The webinar will start with a panel featuring the following experts:
Statement of need
Background and Need
Medicaid beneficiaries have faced persistent challenges in accessing care, and these challenges have been further exacerbated by the COVID-19 pandemic. Research has shown that Medicaid beneficiaries experience disproportionate challenges in accessing both primary care and specialty services, and once Medicaid beneficiaries secure appointments, they face additional challenges finding affordable and convenient transportation. In addition, Medicaid beneficiaries have longer wait times for their appointments, yet spend less time with their providers. With non-essential services closing across the US and health systems rerouting their resources to manage COVID-19, Medicaid beneficiaries experience even more difficulty in accessing care. Low-income patients also disproportionately lack access to broadband internet at home and smartphones, which has excluded them from transitioning to telehealth compared to their counterparts during the crisis.
Access to care and poor outcomes are of particular importance across two specific areas in Medicaid: maternal health (covering 43% of all births in the US) and behavioral health (nearly 1 in 5 Medicaid beneficiaries have a behavioral health diagnosis including a mental health condition).
For maternal care, improving maternal care extends beyond prenatal care and delivery, and includes woman's health, wellbeing, and conception to postpartum support. Access to care across the spectrum of maternal health can be limited or wholly unavailable. MACPAC reports that women with Medicaid are more likely to have had a prior preterm birth, a low-birthweight baby, or both, which increases the odds of a similar subsequent birth.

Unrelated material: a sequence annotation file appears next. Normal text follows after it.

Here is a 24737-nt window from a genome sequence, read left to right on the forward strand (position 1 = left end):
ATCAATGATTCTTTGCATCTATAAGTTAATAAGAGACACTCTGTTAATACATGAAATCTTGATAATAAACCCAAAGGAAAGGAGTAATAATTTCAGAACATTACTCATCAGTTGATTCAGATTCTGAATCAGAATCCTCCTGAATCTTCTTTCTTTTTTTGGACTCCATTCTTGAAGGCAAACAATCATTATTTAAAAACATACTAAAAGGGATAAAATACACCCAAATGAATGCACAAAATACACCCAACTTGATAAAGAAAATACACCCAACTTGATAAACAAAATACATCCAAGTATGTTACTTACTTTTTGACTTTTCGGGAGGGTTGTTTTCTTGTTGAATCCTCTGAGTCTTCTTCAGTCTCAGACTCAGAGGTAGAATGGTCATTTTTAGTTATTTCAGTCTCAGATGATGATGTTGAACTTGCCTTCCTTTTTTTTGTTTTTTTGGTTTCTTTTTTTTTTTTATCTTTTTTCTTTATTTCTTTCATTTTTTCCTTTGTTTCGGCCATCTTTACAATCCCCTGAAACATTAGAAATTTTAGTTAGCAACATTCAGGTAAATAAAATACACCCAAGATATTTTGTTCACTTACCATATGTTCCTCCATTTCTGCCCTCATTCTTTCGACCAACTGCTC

For behavioral health, Medicaid beneficiaries have higher rates of comorbidities, while there are lower reported rates of medication use, lower access to behavioral health providers (both outpatient and inpatient), and lower consistent use of behavioral health services once accessed. As a result, Medicaid beneficiaries have higher inpatient and ED visits related to behavioral health.
Behavioral health and maternal health are complex care delivery mechanisms in Medicaid and consume significant focus and attention among State Medicaid Directors, plan leaders, and provider systems. Solutions should look to holistically address the Medicaid buyers in solving delivery needs, while considering policy and payment.
We are interested in either behavioral health and/or maternal health solutions that positively impact Medicaid populations in accessing care, specifically such solutions that address high need individuals (considering economic vulnerability, transportation, digital access, and literacy). Solutions should be cognizant of an individual’s existing primary care networks and incorporate where and how people live to ensure cultural competency. COVID-19 is disrupting traditional access and this Focus Area seeks to find companies that enable patients and healthcare providers to overcome in-person barriers, while considering access and technology challenges. We value companies that can balance equity in delivery, quality outcomes, and value creation while eying growth across the millions of Medicaid beneficiaries that need services.